Last week's northern lights—which lasted a few days—were products of a large burst of plasma, or charged gas, from the sun known as a coronal mass ejection. A NASA orbiter called the Solar Dynamics Observatory saw last Sunday's eruption, which was aimed directly at Earth and sparked predictions of a shimmering sky show.
Now it seems aurora fans may be in for another treat: A solar flare spotted Saturday by NASA's Solar and Heliospheric Observatory was even more powerful than the previous eruption. Although this time the bulk of the plasma burst isn't aimed right at Earth, scientists say it could still trigger another round of colorful auroras.
Photograph courtesy Ian Diamond
An aurora created by last week's coronal mass ejection glimmers over Laurentian Beach, on the shores of Lake Manitoba in Canada (map), on August 6.
Auroras happen when energized particles from the sun wash over Earth and flow down the planet's magnetic field lines toward the Poles. Along the way, the charged partices bang into nitrogen, oxygen, and other atoms in our atmosphere.
The charged solar particles give Earth's atmospheric atoms an energy boost, which then gets released as light, producing the shimmering curtains of greens, reds, blues, and other colors. (Related: "Aurora 'Power Surges' Triggered by Magnetic Explosions.")
Seen from the shores of Lake Superior, an August 4 aurora glows green topped with blueish-purple. Auroras glow in different colors based on the types of atoms in the atmosphere and how high they are in the sky.
Humans mostly see auroras in shades of yellowish-green. That's because the eye sees a light show created by oxygen atoms at lower altitudes, about 62 to 186 miles (100 to 300 kilometers) above the surface.
Blues and purples are created by lighter gases such as hydrogen and helium, while low-level nitrogen can add red fringes to the bottoms of green auroral curtains.
Green light curls over Oslo, Norway, August 4 in an auroral display caused by last Sunday's coronal mass ejection.
In the Northern Hemisphere, auroras are more commonly seen at high latitudes near the Arctic Circle, such as northern Alaska, Canada, and Scandinavia.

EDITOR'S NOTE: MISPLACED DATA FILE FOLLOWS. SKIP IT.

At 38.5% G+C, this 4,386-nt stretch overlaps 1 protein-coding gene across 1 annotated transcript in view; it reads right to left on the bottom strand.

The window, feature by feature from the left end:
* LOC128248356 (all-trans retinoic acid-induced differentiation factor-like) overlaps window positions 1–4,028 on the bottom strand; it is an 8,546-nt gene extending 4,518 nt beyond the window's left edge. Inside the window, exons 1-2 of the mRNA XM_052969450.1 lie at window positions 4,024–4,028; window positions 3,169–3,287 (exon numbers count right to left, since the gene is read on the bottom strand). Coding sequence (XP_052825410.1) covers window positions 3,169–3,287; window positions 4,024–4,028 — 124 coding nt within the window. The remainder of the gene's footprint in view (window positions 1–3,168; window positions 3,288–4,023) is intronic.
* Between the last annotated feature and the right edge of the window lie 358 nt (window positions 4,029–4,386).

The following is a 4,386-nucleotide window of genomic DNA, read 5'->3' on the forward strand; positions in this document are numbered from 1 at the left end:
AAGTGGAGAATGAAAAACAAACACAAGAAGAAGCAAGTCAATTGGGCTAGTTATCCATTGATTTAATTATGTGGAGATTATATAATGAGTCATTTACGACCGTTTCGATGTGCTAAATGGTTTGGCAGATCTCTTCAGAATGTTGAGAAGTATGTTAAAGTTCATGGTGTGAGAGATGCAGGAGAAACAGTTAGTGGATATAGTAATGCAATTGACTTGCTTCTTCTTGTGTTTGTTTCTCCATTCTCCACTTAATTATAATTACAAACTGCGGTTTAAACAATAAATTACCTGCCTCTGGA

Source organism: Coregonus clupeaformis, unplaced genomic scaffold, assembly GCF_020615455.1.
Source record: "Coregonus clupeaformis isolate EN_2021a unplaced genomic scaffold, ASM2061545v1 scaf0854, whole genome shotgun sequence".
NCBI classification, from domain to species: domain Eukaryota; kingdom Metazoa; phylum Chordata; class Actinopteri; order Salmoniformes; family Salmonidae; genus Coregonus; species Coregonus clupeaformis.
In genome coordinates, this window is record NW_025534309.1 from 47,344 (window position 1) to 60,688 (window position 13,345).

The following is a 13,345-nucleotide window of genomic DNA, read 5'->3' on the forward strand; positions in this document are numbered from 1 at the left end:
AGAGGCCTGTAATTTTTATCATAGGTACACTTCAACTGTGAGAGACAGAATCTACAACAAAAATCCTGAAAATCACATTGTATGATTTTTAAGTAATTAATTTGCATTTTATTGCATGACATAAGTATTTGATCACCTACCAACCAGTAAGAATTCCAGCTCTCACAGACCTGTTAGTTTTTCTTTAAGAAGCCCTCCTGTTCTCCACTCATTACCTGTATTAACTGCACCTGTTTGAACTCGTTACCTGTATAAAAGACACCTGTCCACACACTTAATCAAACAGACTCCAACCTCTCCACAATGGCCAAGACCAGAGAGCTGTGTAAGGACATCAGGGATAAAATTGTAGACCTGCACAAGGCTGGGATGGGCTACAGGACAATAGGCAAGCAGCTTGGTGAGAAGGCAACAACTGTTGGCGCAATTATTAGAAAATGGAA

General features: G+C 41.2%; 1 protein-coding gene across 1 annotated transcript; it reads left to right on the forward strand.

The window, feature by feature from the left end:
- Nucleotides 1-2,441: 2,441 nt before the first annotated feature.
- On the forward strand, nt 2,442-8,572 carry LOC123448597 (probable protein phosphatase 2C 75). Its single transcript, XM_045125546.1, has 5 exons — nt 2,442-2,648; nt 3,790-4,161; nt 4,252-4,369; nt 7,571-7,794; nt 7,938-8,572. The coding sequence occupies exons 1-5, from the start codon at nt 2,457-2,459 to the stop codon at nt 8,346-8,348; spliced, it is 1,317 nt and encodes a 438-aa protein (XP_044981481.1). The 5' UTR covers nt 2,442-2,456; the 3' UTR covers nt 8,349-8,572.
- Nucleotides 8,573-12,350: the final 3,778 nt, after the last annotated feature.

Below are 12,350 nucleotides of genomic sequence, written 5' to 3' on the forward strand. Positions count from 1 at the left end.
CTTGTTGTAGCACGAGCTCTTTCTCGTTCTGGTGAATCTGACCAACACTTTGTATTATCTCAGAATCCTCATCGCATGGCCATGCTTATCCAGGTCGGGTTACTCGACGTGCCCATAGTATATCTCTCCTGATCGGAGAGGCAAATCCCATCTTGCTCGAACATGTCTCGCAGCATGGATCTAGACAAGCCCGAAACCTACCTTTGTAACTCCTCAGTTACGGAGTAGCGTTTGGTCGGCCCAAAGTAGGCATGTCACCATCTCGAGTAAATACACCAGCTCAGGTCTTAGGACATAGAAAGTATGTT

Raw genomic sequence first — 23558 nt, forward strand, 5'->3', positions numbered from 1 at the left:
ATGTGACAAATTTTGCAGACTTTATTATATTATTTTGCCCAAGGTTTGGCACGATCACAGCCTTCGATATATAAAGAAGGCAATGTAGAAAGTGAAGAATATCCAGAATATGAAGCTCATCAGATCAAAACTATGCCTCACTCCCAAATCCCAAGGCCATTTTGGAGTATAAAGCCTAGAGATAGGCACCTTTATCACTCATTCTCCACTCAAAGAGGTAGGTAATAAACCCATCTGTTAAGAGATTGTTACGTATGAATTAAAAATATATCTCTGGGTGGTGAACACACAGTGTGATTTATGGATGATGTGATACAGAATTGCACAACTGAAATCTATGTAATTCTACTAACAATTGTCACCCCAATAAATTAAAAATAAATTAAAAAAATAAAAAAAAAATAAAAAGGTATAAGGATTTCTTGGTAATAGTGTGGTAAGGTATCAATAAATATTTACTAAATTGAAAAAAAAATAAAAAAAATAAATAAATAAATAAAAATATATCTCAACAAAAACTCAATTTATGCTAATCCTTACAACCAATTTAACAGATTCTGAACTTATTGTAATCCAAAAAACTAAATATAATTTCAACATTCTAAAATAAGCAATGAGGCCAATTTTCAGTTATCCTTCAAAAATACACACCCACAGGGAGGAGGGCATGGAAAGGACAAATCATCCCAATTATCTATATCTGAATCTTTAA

But scientists predicted that last Sunday's strong burst would bring the light show to slightly lower parts of the globe. In fact, sky-watchers were snapping pictures of auroras as far south as Oslo, Lake Manitoba in Canada, and Lake Superior (map) in the United States.
Photograph courtesy Otto L. Motzke
The view from a Michigan shore of Lake Superior included multicolored auroras on August 3, as seen in a panoramic picture.
A solar storm headed for Earth isn't a guarantee of auroras. Without more sun-watching satellites, scientists are hard-pressed to know the exact effects a coronal mass ejection will have on Earth's atmosphere.
Last week Leon Golub of the Harvard-Smithsonian Center for Astrophysics had put the odds of the August 1 solar flare producing auroras at about 50-50.
Clouds over Manitoba, Canada, are bathed in green light from an August 4 aurora.
The solar ejections that cause auroras can also create geomagnetic storms that can affect spacewalking astronauts, Earth-orbiting satellites, and even communications and power systems on the ground.
But like the previous solar storm, which was strong but relatively slow, the oncoming burst of charged particles shouldn't create significant problems for people, according to the website SpaceWeather.com. Instead, the site says, "high-latitude sky-watchers should be alert for auroras when the cloud arrives, probably on August 10."
Photograph courtesy Miguel Yetman
Green Glow, Orange Clouds
Green aurora borealis curtains light up the skies over a beach in Grimstad, Norway (map), just after midnight on August 4.
The cloud of solar particles that sparked last week's northern lights weighed about a billion tons, according to NASA. The space agency's Solar Dynamics Observatory and other sun-studying spacecraft are about more than just advance notice of sky shows.
Because solar wind can disrupt communications systems and power grids, "one of the main reasons to have these instruments in space is so that you can issue alerts or warnings, pretty much like you would with a hurricane," Golub said.
That way "people can know ahead of time when there is a possibility of an event that will have an impact on Earth."
A bright swirl (left of center) on the sun marks the spot where a tumult of plasma sent out the August 1 coronal mass ejection that sparked last week's auroras, as seen in a mosaic picture taken by the Solar Dynamics Observatory. Different colors show regions of temperature variation on the sun.
Solar activity rises and falls on a regular cycle of about 11 years. The last period of peak activity ended in 2001, and it led into a long-lasting quiet spell. (See "Sun Oddly Quiet—Hints at Next 'Little Ice Age'?")
Along with a recent flurry of sunspots, the August eruptions seem to be signs of the star's reawakening—good news for aurora fans, but potential trouble for satellites, astronauts, and some Earthly technologies.